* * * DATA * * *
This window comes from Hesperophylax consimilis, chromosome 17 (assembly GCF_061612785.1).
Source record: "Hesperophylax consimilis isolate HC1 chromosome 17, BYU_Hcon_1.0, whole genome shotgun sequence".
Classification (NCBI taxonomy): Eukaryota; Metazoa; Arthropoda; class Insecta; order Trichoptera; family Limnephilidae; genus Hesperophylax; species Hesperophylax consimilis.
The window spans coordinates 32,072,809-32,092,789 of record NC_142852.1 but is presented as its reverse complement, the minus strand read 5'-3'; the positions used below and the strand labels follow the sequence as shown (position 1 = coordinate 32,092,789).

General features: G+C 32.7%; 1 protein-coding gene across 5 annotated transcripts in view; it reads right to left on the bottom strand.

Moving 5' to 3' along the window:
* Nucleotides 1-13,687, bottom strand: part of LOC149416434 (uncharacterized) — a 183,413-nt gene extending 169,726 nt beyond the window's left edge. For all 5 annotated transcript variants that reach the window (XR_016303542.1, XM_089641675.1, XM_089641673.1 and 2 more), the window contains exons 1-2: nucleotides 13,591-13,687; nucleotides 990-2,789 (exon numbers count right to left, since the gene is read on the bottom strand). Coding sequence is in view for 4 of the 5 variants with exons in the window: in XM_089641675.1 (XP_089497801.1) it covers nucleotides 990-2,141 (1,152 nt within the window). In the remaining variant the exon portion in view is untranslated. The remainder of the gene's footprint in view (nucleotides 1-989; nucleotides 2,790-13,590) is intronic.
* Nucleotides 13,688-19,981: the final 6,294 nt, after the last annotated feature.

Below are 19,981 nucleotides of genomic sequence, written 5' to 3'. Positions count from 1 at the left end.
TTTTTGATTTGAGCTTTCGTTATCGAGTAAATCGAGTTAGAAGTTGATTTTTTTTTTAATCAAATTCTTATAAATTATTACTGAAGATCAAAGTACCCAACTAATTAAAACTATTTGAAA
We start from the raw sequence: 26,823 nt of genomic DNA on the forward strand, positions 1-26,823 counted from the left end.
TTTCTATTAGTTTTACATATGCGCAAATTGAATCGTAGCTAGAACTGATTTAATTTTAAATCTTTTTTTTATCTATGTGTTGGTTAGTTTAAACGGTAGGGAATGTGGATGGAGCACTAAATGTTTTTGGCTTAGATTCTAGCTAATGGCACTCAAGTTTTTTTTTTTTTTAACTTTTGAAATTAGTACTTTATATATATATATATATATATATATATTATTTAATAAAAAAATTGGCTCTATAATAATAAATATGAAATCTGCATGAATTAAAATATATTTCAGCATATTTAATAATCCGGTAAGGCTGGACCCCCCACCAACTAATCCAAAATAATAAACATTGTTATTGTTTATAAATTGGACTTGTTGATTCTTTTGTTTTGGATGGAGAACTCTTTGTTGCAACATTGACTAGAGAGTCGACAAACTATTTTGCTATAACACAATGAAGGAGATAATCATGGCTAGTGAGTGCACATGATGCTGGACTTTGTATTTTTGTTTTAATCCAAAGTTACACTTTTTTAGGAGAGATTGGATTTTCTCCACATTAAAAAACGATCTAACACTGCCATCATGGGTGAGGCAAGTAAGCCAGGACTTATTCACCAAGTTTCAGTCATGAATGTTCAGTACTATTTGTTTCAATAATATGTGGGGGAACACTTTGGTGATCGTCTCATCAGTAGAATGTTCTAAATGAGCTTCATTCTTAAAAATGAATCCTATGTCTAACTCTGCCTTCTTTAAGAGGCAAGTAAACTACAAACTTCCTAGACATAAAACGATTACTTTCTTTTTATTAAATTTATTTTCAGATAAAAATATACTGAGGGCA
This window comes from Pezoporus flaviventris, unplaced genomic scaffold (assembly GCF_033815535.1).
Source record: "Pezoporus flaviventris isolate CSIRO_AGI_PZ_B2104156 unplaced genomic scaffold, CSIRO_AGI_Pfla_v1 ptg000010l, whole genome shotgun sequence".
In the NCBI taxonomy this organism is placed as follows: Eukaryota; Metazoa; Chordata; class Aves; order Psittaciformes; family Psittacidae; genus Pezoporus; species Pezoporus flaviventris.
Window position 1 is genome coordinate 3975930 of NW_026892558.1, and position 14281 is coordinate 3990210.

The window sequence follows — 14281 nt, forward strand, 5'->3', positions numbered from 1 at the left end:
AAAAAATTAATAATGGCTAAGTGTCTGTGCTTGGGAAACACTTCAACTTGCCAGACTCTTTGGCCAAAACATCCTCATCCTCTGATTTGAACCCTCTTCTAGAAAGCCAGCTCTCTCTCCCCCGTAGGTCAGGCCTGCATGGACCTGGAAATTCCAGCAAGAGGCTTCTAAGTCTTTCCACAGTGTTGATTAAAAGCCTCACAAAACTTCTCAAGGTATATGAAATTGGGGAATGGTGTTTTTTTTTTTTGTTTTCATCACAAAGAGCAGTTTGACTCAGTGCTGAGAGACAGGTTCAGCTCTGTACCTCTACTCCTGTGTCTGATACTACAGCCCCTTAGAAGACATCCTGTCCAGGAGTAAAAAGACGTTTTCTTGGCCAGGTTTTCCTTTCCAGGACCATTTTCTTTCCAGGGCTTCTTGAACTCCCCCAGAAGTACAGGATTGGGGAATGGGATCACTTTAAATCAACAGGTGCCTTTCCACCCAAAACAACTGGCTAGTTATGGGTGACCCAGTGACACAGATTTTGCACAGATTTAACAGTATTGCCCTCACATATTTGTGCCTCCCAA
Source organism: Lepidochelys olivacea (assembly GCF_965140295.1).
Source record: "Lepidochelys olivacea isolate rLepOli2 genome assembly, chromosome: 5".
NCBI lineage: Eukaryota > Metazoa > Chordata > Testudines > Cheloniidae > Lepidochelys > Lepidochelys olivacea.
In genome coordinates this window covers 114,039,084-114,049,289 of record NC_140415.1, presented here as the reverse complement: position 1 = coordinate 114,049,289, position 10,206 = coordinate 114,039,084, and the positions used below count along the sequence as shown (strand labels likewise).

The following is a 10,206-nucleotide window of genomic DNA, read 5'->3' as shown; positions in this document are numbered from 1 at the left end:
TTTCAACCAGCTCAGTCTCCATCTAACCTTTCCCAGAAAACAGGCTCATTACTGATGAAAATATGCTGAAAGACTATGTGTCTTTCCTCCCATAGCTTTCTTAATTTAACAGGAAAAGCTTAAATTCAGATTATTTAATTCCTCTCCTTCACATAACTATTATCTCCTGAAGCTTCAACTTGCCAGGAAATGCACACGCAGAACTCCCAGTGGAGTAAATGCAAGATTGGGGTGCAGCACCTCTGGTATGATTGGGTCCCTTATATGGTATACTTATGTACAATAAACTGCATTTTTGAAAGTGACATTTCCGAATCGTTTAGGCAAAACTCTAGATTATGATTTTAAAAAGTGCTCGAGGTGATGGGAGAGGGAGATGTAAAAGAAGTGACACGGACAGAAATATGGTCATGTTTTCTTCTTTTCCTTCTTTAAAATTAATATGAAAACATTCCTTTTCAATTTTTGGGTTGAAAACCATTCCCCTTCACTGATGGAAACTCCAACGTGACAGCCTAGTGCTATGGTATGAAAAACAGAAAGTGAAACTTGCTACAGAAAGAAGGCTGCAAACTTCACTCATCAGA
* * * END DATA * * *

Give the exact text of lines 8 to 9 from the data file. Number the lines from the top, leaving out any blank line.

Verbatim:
* Nucleotides 13,688-19,981: the final 6,294 nt, after the last annotated feature.

Below are 19,981 nucleotides of genomic sequence, written 5' to 3'. Positions count from 1 at the left end.